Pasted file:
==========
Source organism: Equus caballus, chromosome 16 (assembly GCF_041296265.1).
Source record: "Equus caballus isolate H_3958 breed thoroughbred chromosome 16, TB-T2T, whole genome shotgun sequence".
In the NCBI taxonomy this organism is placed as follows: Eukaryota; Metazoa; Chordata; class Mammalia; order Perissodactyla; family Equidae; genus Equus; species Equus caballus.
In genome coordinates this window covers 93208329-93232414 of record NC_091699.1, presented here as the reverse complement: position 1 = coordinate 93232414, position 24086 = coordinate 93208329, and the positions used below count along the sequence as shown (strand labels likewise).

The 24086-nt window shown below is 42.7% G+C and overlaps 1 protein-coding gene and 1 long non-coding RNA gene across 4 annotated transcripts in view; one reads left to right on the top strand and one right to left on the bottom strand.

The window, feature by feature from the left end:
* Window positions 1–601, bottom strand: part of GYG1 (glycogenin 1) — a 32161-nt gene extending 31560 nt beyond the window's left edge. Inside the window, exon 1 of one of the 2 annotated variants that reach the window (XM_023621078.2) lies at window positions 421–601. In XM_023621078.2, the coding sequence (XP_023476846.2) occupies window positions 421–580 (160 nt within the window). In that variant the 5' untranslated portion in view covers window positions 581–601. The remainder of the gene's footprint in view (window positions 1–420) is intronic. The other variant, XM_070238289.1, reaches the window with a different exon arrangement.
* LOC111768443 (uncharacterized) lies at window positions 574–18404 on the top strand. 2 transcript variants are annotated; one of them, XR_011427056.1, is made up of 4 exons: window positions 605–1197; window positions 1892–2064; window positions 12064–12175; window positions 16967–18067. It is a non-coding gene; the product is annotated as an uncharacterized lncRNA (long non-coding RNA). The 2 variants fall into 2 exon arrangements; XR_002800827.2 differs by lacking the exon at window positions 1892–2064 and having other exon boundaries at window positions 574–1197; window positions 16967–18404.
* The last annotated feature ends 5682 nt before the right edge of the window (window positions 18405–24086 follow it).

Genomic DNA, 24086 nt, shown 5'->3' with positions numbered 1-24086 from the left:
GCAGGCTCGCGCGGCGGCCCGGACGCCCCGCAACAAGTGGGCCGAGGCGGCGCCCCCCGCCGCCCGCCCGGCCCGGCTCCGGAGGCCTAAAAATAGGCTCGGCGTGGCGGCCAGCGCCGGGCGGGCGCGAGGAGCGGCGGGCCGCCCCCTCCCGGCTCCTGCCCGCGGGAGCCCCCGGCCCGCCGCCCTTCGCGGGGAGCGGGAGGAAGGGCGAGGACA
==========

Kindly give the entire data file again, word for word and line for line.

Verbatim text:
Source organism: Equus caballus, chromosome 16 (assembly GCF_041296265.1).
Source record: "Equus caballus isolate H_3958 breed thoroughbred chromosome 16, TB-T2T, whole genome shotgun sequence".
In the NCBI taxonomy this organism is placed as follows: Eukaryota; Metazoa; Chordata; class Mammalia; order Perissodactyla; family Equidae; genus Equus; species Equus caballus.
In genome coordinates this window covers 93208329-93232414 of record NC_091699.1, presented here as the reverse complement: position 1 = coordinate 93232414, position 24086 = coordinate 93208329, and the positions used below count along the sequence as shown (strand labels likewise).

The 24086-nt window shown below is 42.7% G+C and overlaps 1 protein-coding gene and 1 long non-coding RNA gene across 4 annotated transcripts in view; one reads left to right on the top strand and one right to left on the bottom strand.

The window, feature by feature from the left end:
* Window positions 1–601, bottom strand: part of GYG1 (glycogenin 1) — a 32161-nt gene extending 31560 nt beyond the window's left edge. Inside the window, exon 1 of one of the 2 annotated variants that reach the window (XM_023621078.2) lies at window positions 421–601. In XM_023621078.2, the coding sequence (XP_023476846.2) occupies window positions 421–580 (160 nt within the window). In that variant the 5' untranslated portion in view covers window positions 581–601. The remainder of the gene's footprint in view (window positions 1–420) is intronic. The other variant, XM_070238289.1, reaches the window with a different exon arrangement.
* LOC111768443 (uncharacterized) lies at window positions 574–18404 on the top strand. 2 transcript variants are annotated; one of them, XR_011427056.1, is made up of 4 exons: window positions 605–1197; window positions 1892–2064; window positions 12064–12175; window positions 16967–18067. It is a non-coding gene; the product is annotated as an uncharacterized lncRNA (long non-coding RNA). The 2 variants fall into 2 exon arrangements; XR_002800827.2 differs by lacking the exon at window positions 1892–2064 and having other exon boundaries at window positions 574–1197; window positions 16967–18404.
* The last annotated feature ends 5682 nt before the right edge of the window (window positions 18405–24086 follow it).

Genomic DNA, 24086 nt, shown 5'->3' with positions numbered 1-24086 from the left:
GCAGGCTCGCGCGGCGGCCCGGACGCCCCGCAACAAGTGGGCCGAGGCGGCGCCCCCCGCCGCCCGCCCGGCCCGGCTCCGGAGGCCTAAAAATAGGCTCGGCGTGGCGGCCAGCGCCGGGCGGGCGCGAGGAGCGGCGGGCCGCCCCCTCCCGGCTCCTGCCCGCGGGAGCCCCCGGCCCGCCGCCCTTCGCGGGGAGCGGGAGGAAGGGCGAGGACA